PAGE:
Five second-tier cities－Chengdu, Suzhou, Nanjing, Wuhan and Xi'an－are representative on the Chinese mainland in terms of their rapidly growing skills base in the digital economy, according to a report released on Wednesday.
These cities displayed an obvious advantage in their digital talent pools over others in the past three years, although Shanghai, Beijing, Shenzhen, Guangzhou, and Hangzhou, which is the base of e-commerce behemoth Alibaba, remain the five leading cities in this area, according to the report based on user data by LinkedIn, a US-based networking website.
The number of such talent in Chengdu, for example, which took the sixth place in the rankings of the cities, was nearly 18,500. It compared to 10,000 and 8,200－the number of such talents in Dalian and Tianjin, which followed the top 10 cities.
Shanghai topped the rankings with 122,000 people with skills in the field, accounting for nearly 17 percent of the national total, the report showed.
Digital talents in those fast growing cities showed distinctive features, according to the report co-conducted by the Center for Internet Development and Governance under the School of Economics and Management of Tsinghua University and LinkedIn China.
In Suzhou, neighboring Shanghai, the number of talents in industries such as manufacturing, medicine, and architecture, with the integration of digital technology, is much higher than that in the basic industries of information, communications and technology, while in most other cities more than half of such talents are in ICT sectors.
The report showed that the number of such talents in manufacturing industry alone comprised 45 percent of the total in Suzhou, far surpassing those in ICT industries, which accounted for 28 percent.
It is closely related to the strategic positioning of the economic development of the city, which began focusing on manufacturing since 1994, said Chen Yubo, director of the CIDG.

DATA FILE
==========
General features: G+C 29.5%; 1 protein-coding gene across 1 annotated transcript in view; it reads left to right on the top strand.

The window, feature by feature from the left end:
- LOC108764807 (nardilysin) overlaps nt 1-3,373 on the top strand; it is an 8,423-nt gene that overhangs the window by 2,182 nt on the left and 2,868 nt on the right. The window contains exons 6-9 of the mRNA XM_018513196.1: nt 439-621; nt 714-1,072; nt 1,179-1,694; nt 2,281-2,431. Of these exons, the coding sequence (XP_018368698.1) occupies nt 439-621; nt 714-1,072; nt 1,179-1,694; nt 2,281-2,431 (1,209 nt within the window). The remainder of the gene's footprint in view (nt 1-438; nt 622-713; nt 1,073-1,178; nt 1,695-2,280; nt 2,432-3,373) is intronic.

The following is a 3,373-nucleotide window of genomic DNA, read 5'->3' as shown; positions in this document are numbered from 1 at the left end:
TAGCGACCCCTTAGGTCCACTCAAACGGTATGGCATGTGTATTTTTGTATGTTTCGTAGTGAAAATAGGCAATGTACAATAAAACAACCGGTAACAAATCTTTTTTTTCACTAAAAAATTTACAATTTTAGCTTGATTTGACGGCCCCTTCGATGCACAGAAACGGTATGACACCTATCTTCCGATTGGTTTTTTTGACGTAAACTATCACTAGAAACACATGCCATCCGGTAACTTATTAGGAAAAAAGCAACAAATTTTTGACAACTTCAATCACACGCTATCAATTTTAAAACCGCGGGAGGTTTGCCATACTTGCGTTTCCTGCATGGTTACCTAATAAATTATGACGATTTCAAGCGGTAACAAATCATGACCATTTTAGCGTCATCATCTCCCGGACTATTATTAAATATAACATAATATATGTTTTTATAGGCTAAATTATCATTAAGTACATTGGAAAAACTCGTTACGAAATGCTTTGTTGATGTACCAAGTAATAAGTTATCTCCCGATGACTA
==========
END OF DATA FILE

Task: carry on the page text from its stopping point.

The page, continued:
"More than 100 of the Fortune 500 companies have built their factories in Suzhou and the city's innovation clusters, including an international technology park and eco-tech area, have taken shape and attracted more than 300 research institutions and high and new tech enterprises," he said.
In Chengdu, such talents also converged in the consumer goods and entertainment industries, besides manufacturing and finance.
Experts said they believed the distribution of digital talents in the country will become more equal.
LinkedIn statistics found earlier this year that talents in artificial intelligence accounted for only 17 percent of the total in the United States, and the rest scattered fairly equally all over the country, said Wang Di, vice-president of LinkedIn China.
"We'll see the rise of around 10 emerging cities (in China) that will be pioneering in digital-driven development," he said.
The report also found shortcomings in the current structure of digital talents as more than 85 percent of them specialize in product research and development, while those engaged in big data analysis, advanced manufacturing, and digital marketing accounted for less than 5 percent of the total.
"We believe the number of talents in these domains will rise quickly in the coming decade in response to the high market demand as the integration of digital technology into traditional industries will continue to be an important driving force of China's economic growth," Chen said.